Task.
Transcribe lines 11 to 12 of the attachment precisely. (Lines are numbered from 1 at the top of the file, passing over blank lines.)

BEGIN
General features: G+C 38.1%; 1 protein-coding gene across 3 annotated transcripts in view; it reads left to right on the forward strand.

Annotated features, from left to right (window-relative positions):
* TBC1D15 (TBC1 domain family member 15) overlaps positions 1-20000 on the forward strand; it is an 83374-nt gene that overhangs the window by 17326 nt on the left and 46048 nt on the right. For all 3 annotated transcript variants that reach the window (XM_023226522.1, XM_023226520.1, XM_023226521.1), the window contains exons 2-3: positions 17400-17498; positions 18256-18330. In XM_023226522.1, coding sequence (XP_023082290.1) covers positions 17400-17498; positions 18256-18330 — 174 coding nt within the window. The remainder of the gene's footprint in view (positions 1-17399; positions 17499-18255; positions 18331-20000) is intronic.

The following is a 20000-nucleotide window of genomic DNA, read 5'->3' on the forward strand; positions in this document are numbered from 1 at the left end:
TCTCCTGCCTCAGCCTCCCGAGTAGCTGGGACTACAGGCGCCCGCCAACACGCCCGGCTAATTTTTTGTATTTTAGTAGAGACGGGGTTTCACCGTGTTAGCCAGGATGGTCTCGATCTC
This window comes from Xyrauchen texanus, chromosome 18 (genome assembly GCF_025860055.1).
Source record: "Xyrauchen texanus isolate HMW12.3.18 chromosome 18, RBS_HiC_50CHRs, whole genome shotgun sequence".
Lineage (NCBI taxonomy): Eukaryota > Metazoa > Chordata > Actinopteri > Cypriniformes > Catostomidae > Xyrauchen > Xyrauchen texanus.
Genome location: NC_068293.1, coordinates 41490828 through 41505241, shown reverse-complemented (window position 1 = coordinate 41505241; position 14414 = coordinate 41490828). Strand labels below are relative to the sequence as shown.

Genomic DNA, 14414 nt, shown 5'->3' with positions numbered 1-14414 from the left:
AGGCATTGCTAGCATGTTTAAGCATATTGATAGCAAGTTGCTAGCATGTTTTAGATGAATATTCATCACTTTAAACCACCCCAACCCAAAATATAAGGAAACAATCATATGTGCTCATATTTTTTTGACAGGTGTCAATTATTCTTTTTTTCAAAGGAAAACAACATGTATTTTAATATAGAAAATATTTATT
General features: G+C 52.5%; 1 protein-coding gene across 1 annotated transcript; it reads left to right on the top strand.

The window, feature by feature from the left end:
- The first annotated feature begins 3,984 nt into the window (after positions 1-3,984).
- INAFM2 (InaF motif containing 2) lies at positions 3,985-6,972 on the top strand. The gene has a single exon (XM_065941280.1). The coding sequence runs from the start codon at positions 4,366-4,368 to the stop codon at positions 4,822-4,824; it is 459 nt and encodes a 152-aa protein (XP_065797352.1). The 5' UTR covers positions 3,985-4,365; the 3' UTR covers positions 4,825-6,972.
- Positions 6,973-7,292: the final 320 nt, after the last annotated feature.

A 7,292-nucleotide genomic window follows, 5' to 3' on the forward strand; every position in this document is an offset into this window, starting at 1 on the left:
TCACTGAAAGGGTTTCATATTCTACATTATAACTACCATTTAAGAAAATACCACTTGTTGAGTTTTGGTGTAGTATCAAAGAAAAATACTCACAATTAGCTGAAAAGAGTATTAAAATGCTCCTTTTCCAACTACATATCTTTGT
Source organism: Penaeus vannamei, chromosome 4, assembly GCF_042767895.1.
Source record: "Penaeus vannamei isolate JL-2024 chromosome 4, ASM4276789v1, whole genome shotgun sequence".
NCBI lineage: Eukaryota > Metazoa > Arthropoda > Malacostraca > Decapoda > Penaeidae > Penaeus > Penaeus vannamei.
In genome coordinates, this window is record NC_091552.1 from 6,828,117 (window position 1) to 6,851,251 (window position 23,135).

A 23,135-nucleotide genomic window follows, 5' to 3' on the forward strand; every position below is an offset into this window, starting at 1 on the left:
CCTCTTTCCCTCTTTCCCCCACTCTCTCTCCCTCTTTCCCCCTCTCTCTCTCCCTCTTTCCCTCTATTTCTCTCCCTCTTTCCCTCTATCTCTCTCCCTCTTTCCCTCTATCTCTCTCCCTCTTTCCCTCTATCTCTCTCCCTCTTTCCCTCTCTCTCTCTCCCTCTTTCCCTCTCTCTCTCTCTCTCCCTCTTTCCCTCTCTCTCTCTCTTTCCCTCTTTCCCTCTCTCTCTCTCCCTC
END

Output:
AGGCATTGCTAGCATGTTTAAGCATATTGATAGCAAGTTGCTAGCATGTTTTAGATGAATATTCATCACTTTAAACCACCCCAACCCAAAATATAAGGAAACAATCATATGTGCTCATATTTTTTTGACAGGTGTCAATTATTCTTTTTTTCAAAGGAAAACAACATGTATTTTAATATAGAAAATATTTATT
General features: G+C 52.5%; 1 protein-coding gene across 1 annotated transcript; it reads left to right on the top strand.